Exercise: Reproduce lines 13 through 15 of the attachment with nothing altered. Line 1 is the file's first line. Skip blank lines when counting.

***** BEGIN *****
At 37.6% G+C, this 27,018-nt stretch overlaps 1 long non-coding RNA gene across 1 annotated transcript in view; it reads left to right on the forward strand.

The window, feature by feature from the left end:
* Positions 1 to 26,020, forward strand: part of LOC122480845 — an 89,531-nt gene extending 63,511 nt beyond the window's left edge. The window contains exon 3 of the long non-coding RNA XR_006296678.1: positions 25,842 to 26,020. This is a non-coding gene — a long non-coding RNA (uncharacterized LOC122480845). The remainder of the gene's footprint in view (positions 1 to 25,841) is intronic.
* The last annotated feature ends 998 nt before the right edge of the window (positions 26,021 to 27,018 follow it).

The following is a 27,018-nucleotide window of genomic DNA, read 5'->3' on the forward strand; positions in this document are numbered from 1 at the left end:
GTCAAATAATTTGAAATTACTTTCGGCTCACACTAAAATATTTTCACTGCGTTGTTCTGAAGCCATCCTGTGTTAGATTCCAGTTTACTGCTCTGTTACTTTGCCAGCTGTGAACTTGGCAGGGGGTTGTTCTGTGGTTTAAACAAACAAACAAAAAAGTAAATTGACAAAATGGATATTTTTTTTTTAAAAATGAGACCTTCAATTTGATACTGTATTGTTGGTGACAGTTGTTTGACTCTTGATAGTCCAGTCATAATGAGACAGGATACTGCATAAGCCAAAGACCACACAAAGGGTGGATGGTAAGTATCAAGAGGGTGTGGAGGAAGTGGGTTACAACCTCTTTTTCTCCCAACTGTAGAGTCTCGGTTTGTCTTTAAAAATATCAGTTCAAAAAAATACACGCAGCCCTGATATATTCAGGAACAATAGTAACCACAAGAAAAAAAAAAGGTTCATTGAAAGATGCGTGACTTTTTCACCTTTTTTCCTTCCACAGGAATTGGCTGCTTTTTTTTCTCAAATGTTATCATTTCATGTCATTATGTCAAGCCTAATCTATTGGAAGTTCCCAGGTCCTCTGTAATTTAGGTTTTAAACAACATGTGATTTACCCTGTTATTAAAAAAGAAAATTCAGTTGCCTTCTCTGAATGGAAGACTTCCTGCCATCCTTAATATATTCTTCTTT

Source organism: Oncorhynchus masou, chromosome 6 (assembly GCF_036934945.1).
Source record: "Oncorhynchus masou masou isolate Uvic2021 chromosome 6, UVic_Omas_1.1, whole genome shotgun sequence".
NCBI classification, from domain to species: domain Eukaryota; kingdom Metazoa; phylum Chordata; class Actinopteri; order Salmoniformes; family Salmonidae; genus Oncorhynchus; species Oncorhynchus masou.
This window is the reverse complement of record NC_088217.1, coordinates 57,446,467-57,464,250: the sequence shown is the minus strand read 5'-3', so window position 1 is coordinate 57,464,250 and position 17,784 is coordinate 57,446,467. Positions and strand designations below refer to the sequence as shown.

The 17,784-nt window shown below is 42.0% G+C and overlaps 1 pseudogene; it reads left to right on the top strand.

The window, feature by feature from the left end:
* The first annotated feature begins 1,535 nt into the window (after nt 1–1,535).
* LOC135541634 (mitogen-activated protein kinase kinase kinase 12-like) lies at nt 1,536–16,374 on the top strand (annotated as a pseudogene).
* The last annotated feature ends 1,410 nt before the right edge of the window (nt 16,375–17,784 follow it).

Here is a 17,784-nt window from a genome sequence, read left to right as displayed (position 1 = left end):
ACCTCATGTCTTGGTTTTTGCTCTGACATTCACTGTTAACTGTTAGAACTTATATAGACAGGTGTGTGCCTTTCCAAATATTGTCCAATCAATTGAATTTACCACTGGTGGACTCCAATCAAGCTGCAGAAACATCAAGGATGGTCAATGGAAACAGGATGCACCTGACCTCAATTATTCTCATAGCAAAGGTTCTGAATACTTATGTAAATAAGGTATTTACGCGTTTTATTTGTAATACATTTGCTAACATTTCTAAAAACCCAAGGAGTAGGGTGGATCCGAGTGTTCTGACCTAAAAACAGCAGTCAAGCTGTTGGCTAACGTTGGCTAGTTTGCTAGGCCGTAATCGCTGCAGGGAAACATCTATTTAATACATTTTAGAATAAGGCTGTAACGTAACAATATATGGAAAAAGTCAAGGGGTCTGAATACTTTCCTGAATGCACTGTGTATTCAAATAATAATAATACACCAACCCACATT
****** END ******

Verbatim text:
* The first annotated feature begins 1,535 nt into the window (after nt 1–1,535).
* LOC135541634 (mitogen-activated protein kinase kinase kinase 12-like) lies at nt 1,536–16,374 on the top strand (annotated as a pseudogene).
* The last annotated feature ends 1,410 nt before the right edge of the window (nt 16,375–17,784 follow it).